So often when we talk about lions we talk about their hunting prowess, and how the power of the collective allows these animals to do the most remarkable things. Let’s take a moment to put their skills into perspective. These animals kill buffalo. At the most, a buffalo bull can weigh 900kg. Ian Thomas puts the size a buffalo into perspective by comparing it to an entire rugby scrum; the total of eight unusually large men. How do animals a sixth of their size bring them down? Through the right combination of focus, precision but ultimately teamwork.
The part that we don’t always talk about, however, is what happens once the prey has been bought down. Lions are the only truly social cats but they descended from solitary ancestors and when it comes to food, they do not like to share. Literally any niceties, manners, allo-grooming or teamwork that may have been obvious just minutes before, go out the window and a completely selfish, ‘me attitude’ takes over.
For the most part, I think the growling, snaps and snarls are more for show than anything. Any little scratches, nicks or blood seen on the faces of the pride members after a feeding fest are generally surface wounds, which will only help to make the individual stronger. This however doesn’t detract from the intensity with which they descend on the situation and the noises that go with it.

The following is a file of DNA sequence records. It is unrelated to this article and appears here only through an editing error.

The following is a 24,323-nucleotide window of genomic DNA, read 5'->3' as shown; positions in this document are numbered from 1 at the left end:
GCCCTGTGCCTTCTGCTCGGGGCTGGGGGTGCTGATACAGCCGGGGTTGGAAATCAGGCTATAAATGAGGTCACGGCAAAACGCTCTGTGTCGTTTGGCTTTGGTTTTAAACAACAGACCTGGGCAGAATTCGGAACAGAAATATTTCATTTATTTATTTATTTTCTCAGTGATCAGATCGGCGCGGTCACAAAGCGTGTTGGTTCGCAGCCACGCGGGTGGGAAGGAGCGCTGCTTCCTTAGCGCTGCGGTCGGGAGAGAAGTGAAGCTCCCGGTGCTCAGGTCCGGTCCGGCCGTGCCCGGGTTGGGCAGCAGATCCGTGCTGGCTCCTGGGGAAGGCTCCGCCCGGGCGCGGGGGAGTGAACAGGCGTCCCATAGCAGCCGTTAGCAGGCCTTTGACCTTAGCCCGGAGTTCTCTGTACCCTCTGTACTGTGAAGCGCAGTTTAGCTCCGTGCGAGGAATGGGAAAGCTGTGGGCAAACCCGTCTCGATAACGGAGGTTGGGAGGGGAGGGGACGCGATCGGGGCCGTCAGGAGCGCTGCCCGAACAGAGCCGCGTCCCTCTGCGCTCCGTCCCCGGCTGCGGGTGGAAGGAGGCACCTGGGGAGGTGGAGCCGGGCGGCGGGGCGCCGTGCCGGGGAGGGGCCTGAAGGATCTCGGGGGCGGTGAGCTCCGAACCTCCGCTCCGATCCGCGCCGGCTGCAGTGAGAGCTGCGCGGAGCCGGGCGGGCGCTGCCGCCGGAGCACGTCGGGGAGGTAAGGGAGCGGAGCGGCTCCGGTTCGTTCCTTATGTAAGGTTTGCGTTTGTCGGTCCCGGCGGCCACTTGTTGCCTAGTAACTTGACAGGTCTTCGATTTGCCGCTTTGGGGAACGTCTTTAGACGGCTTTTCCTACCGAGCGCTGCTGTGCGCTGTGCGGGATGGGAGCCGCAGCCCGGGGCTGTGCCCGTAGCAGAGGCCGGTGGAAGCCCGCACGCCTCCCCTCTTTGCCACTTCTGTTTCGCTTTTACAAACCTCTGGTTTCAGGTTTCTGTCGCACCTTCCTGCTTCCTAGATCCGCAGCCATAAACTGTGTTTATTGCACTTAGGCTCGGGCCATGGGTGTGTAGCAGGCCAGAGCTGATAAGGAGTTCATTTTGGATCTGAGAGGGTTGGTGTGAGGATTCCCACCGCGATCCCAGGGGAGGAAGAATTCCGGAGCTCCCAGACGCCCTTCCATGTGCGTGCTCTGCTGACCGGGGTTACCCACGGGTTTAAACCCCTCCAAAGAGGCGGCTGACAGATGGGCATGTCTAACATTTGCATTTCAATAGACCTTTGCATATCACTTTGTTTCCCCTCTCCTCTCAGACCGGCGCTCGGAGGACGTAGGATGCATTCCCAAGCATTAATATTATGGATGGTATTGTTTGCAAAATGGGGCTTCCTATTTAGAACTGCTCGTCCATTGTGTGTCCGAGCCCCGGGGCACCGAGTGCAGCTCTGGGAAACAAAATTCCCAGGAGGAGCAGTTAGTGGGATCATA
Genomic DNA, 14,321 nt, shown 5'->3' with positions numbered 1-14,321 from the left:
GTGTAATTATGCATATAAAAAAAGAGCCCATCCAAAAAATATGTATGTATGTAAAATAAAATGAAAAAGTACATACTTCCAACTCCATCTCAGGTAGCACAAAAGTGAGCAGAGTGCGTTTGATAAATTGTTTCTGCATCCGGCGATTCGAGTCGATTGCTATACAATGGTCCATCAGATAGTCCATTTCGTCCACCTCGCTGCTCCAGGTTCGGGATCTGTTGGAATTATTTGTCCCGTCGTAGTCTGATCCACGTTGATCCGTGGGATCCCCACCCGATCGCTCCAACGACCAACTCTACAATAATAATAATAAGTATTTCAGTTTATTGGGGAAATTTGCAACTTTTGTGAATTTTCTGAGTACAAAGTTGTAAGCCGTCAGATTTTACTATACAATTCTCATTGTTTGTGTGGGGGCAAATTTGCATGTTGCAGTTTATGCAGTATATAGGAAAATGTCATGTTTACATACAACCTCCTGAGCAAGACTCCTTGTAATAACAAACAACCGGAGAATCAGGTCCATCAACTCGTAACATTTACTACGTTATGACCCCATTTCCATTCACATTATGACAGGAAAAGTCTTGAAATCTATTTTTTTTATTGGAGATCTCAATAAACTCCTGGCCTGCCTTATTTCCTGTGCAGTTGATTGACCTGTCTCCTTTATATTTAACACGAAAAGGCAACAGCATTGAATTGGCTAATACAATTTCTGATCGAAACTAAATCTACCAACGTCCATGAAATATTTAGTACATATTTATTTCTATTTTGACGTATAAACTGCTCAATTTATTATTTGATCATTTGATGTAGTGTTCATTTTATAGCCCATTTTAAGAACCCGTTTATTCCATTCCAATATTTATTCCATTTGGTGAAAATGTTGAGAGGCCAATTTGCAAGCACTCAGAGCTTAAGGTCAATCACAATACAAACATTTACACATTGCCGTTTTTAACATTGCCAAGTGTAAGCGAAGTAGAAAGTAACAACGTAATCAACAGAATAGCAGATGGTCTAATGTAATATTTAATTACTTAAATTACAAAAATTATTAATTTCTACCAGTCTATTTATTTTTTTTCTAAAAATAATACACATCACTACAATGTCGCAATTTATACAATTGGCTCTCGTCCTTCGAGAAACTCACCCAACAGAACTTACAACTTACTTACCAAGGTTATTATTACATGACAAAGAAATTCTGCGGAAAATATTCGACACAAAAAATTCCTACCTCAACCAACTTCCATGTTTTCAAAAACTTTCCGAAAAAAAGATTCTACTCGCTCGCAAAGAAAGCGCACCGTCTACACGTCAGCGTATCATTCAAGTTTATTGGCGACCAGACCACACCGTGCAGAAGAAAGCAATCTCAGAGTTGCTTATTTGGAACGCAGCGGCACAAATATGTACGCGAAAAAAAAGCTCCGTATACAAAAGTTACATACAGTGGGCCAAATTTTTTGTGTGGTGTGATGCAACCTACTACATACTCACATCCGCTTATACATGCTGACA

For me, one of the funniest things to see is how often the lions spend more of their time trying to stop another pride member from feeding than actually trying to get at the carcass themselves. This is particularly true of the younger males who are all noise and no show. Two may cling onto a measly leg for minutes at a time, grumbling and growling at each other, while a lioness quietly feats on the best morsels close by, completely undisturbed.
Recently, tracker Bennet Mthonsi captured some brilliant footage to illustrate exactly what it is that I’m referring to. The Mhangeni pride had killed a young buffalo, and the relatively small animal meant that there wasn’t much food to go around when 13 hungry lions descended on it. The result is the pandemonium and aggression captured below. When you watch the clip, keep an eye out for the young males, who rather comically demonstrate the ‘all bark and no bite’ scenario I described above.
Quarrels like this prove that even in the strongest of relationships there’s bound to be tension and sporadic tiffs. Lions are spirited animals and just like any other family, these animals have fiery moments that can spark a flame. The point is that once the dust has settled and bellies have filled, they re-group, groom the blood from each other’s faces, rest together as a unified unit and peace resumes. Possibly these moments of seemingly passionate disagreement that the lions eventually overcome, only help to strengthen the overall power of the pride.
Written by Amy Attenborough, Media Team
Filmed by Bennet Mthonsi, Londolozi Tracker